Today I voted for Master Control Program in the election show.
I do not support currently available electronic voting machines. There are lots of places to read about how screwed up and pathetically misdesigned current electronic voting machines are. I do, however, believe in electronic voting in principle. Electronic voting improves the accessibility of democracy; some day I hope we will be able to vote from our home computers or cell phones. It can improve the accuracy of vote counting, for computers are much better at counting than people. More importantly, it can reduce voter fraud in both directions: With a well-designed system, it can make it much more difficult to cast fraudulent votes, and it can make it possible for voters to verify that their votes are counted.
Most of these properties depend on properly deploying cryptographic protocols, some of which may not have been developed yet. I am not an expert. Depending on what you demand of an election system, some argue that a system with all the desirable properties is impossible. Particularly at odds are the following desires: That voters be able to verify that their votes are counted, but to not give a receipt that can be verified by a third party. People argue that votes should not be third-party verifiable so that voters can not be forced to vote a certain way under duress from their employer or government. Even if these two are mutually exclusive, I personally think that first-party verifiability is more important and does not get the attention it deserves; I think it is much more likely that the government or election officials or other parties with access will tamper with the election results than I think it is that someone will be able to get away with large scale individual voter intimidation. (I am interested in your thoughts on this, however.)
In general, I think that we should have a large-scale open project to develop the mathematical techniques, cryptographic protocols, and implementation of electronic voting systems. (Similar perhaps to what NIST did for AES.) I believe such a project is well within the grasp of our technology and that there are more than enough willing and able scientists to work on it.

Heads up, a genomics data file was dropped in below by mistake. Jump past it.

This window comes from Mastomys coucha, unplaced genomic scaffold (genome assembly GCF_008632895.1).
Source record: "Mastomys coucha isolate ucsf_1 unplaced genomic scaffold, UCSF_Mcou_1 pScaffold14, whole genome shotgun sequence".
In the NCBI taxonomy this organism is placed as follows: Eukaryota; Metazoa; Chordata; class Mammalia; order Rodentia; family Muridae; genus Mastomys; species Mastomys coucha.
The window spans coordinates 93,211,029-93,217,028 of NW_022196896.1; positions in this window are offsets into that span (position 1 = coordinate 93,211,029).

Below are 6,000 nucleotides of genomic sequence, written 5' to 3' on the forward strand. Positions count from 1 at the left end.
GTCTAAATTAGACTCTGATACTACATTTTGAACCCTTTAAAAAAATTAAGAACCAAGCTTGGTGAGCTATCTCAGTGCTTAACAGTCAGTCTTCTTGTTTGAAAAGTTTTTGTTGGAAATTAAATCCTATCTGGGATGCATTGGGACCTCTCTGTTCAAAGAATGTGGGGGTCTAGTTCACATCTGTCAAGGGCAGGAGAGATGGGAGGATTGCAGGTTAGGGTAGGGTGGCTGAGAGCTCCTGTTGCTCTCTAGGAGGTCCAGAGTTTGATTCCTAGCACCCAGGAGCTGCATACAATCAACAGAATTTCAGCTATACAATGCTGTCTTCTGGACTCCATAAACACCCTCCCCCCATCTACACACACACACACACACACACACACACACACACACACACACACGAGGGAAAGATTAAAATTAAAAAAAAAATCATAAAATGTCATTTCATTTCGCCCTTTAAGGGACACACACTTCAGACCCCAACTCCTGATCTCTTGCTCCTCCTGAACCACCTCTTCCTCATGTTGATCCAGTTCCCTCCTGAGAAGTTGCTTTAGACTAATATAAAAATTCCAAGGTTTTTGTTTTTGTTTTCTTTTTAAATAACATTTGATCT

Here's the last video Mike and I recorded a few months ago when we had access to the high speed camera. Synchronizing the camera (which can only record for about a second) with the destruction is always tricky, but we did really well on this one and also the video is not quite what you think it is.
Halloween 06, Puzzlequest, etc.
(31 Oct 2006 at 21:34)
This weekend we (Team "Eating Buildings" = Myself, Jason Reed, Adam Goode, and William Lovas) achieved our highest official ranking yet in Puzzlequest: 2nd place. This was something like our 8th time doing it. It was a really good contest this time, with some aspects similar to the ICFP contest we designed this summer (it was built around a text adventure game in which you had to discover "scrolls" that contained the puzzles). It is always nice to play something really polished and filled with lovely in-jokes.
We were done three hours before the end of the contest so I even had time to go to a halloween party. I dressed as a member of Devo, thanks mostly to an excellent Energy Dome that Cortney made for me (see right). I was pretty disappointed in many of the whippersnappers at the party for not even knowing who Devo is, seeing as how they had like a top 20 hit and everything. But I guess it is less embarrassing for them than when I went as Mikhail Gorbachev and people didn't know who he is. And we're talking a CMU grad school party, not some remedial pig roast. Ah, well.
The other news is that today I finished the proof I had been struggling with for a few weeks (I thought it would be easy but it grew into a 2500-line monster) so I am SERVER OK on that and ready to go back to actual implementation work for my thesis project...
Ten years ago in August 1996 I released the (final) "1.0" version of my DOS game Escape. As radar regulars know, I've been working on a modernization of the game for several years now. As a sort of late birthday present I posted the DOS version on the Escape page (I think it wasn't available anywhere since the old AOL page is not working). If you like clunky old QuickBasic programs, PC-speaker sound effects, and low-res graphics, it is now enshrined there forever. Take a look at the screenshots:
The title screen let you choose between 5 different characters to play with, like the "knight", the "office guy", the "redhead lady", "pac man" and "hoodie guy". There were about 100 levels made by me, my family and friends, and a few by students in a class I taught at Eli Whitney Museum about programming. In retrospect most of the levels were pretty crummy; I've learned since then that there are a lot of incredibly smart puzzle makers out there.